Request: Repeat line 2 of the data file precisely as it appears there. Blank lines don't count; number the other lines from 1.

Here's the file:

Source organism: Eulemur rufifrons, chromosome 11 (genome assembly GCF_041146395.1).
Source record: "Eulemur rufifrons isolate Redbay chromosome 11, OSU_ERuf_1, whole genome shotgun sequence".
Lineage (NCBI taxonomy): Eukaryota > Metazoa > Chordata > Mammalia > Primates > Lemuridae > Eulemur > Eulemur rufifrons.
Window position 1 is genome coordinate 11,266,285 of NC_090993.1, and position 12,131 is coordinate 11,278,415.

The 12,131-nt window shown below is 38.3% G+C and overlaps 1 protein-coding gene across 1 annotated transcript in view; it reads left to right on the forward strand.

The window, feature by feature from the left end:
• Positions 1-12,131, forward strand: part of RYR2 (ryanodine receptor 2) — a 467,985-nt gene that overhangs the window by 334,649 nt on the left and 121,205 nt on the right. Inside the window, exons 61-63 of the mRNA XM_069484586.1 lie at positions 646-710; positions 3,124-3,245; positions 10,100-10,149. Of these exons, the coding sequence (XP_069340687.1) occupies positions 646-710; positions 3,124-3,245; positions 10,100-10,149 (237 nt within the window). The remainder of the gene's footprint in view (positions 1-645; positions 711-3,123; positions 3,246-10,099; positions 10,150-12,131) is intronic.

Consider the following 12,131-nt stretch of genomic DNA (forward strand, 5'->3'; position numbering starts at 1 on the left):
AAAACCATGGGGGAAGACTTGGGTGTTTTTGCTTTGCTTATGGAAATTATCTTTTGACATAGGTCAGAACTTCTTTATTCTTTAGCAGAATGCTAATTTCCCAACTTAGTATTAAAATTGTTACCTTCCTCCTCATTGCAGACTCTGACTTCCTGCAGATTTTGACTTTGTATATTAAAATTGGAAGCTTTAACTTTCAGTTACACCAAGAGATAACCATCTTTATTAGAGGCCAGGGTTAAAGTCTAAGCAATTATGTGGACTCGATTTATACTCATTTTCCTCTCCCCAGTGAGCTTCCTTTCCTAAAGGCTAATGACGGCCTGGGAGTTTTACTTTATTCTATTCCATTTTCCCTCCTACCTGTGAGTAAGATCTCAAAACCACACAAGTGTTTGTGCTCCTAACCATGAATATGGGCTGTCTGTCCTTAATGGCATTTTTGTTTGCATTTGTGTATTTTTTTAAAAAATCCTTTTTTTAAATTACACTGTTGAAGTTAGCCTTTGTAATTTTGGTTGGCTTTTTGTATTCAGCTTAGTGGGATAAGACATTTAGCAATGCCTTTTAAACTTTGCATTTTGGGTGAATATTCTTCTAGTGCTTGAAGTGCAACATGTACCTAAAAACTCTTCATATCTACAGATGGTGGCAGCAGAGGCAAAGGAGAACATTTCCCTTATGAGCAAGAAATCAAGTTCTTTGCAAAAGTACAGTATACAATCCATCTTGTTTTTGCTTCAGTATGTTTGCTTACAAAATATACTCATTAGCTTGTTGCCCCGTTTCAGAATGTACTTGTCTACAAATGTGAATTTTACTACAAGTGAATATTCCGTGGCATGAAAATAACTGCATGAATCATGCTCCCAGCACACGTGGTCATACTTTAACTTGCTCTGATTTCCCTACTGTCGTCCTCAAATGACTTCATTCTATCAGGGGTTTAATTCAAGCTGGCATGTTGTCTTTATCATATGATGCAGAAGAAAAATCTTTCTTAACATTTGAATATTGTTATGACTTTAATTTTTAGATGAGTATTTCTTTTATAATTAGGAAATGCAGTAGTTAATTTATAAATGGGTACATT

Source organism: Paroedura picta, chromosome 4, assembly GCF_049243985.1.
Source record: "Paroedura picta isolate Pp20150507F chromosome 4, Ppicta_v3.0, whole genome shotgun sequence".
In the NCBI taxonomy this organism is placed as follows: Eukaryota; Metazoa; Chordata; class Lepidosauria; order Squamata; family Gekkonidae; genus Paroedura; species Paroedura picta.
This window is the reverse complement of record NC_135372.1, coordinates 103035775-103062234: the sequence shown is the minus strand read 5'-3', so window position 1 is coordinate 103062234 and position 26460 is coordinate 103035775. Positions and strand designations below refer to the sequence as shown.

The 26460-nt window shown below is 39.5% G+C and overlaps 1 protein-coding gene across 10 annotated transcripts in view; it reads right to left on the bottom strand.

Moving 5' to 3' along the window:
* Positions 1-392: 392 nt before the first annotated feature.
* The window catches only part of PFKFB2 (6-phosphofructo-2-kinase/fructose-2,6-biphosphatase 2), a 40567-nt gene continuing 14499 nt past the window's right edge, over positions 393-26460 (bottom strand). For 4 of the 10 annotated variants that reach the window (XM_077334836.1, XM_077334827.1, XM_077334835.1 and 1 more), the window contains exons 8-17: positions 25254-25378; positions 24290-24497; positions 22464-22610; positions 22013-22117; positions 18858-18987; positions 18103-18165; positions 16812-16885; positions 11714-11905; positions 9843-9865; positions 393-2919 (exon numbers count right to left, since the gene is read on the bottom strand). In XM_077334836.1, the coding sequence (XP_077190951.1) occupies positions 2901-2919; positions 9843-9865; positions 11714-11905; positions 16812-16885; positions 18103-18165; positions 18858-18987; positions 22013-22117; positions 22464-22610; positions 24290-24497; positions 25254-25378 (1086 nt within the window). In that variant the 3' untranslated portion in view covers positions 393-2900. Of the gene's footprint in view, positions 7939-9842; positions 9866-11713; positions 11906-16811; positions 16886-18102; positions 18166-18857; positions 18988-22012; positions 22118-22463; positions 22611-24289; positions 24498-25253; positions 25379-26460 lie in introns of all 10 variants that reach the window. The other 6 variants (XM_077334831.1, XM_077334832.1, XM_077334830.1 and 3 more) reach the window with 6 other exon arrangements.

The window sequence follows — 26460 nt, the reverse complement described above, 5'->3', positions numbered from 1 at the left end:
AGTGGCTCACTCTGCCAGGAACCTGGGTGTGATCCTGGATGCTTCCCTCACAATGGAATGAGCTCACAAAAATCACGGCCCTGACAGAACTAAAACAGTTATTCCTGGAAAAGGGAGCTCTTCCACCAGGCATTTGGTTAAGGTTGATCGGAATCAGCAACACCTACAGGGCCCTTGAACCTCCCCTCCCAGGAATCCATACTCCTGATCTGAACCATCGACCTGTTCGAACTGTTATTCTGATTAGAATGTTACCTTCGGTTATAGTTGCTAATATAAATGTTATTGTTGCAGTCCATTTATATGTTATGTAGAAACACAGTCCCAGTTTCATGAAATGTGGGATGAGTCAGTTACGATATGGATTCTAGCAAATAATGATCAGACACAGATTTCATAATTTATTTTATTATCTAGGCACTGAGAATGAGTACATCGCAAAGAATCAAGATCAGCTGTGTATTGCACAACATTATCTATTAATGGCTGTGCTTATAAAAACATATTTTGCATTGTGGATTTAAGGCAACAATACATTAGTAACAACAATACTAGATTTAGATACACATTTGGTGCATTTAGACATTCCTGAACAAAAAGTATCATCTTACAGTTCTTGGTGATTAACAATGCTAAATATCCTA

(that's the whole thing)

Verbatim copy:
Source record: "Eulemur rufifrons isolate Redbay chromosome 11, OSU_ERuf_1, whole genome shotgun sequence".